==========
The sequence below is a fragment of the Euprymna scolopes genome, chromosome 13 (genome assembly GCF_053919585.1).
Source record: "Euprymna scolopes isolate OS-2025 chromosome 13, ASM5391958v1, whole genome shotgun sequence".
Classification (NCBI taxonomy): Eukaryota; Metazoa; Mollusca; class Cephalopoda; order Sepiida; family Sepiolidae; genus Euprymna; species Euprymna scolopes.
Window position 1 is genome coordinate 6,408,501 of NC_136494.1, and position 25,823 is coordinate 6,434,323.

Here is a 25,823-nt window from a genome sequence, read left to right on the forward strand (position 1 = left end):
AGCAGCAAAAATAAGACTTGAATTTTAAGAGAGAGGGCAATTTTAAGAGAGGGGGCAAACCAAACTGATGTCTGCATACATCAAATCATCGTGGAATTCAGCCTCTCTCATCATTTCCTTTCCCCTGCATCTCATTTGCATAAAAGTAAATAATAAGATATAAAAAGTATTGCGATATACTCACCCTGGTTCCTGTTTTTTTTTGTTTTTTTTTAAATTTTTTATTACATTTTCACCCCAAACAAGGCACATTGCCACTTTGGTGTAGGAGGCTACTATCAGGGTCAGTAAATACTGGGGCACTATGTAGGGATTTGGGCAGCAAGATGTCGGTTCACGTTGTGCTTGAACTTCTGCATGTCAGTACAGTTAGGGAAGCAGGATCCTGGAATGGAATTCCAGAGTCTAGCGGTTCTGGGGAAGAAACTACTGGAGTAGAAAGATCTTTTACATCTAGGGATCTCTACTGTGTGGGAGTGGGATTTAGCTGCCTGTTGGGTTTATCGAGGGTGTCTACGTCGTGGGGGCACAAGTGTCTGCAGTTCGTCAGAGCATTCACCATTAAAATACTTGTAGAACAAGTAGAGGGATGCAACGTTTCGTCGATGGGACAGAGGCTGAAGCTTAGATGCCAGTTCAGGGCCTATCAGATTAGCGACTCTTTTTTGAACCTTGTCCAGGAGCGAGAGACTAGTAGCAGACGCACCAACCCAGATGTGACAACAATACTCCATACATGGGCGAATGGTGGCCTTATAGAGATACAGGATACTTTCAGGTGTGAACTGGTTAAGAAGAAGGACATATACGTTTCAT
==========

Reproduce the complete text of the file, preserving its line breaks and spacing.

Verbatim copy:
The sequence below is a fragment of the Euprymna scolopes genome, chromosome 13 (genome assembly GCF_053919585.1).
Source record: "Euprymna scolopes isolate OS-2025 chromosome 13, ASM5391958v1, whole genome shotgun sequence".
Classification (NCBI taxonomy): Eukaryota; Metazoa; Mollusca; class Cephalopoda; order Sepiida; family Sepiolidae; genus Euprymna; species Euprymna scolopes.
Window position 1 is genome coordinate 6,408,501 of NC_136494.1, and position 25,823 is coordinate 6,434,323.

Here is a 25,823-nt window from a genome sequence, read left to right on the forward strand (position 1 = left end):
AGCAGCAAAAATAAGACTTGAATTTTAAGAGAGAGGGCAATTTTAAGAGAGGGGGCAAACCAAACTGATGTCTGCATACATCAAATCATCGTGGAATTCAGCCTCTCTCATCATTTCCTTTCCCCTGCATCTCATTTGCATAAAAGTAAATAATAAGATATAAAAAGTATTGCGATATACTCACCCTGGTTCCTGTTTTTTTTTGTTTTTTTTTAAATTTTTTATTACATTTTCACCCCAAACAAGGCACATTGCCACTTTGGTGTAGGAGGCTACTATCAGGGTCAGTAAATACTGGGGCACTATGTAGGGATTTGGGCAGCAAGATGTCGGTTCACGTTGTGCTTGAACTTCTGCATGTCAGTACAGTTAGGGAAGCAGGATCCTGGAATGGAATTCCAGAGTCTAGCGGTTCTGGGGAAGAAACTACTGGAGTAGAAAGATCTTTTACATCTAGGGATCTCTACTGTGTGGGAGTGGGATTTAGCTGCCTGTTGGGTTTATCGAGGGTGTCTACGTCGTGGGGGCACAAGTGTCTGCAGTTCGTCAGAGCATTCACCATTAAAATACTTGTAGAACAAGTAGAGGGATGCAACGTTTCGTCGATGGGACAGAGGCTGAAGCTTAGATGCCAGTTCAGGGCCTATCAGATTAGCGACTCTTTTTTGAACCTTGTCCAGGAGCGAGAGACTAGTAGCAGACGCACCAACCCAGATGTGACAACAATACTCCATACATGGGCGAATGGTGGCCTTATAGAGATACAGGATACTTTCAGGTGTGAACTGGTTAAGAAGAAGGACATATACGTTTCAT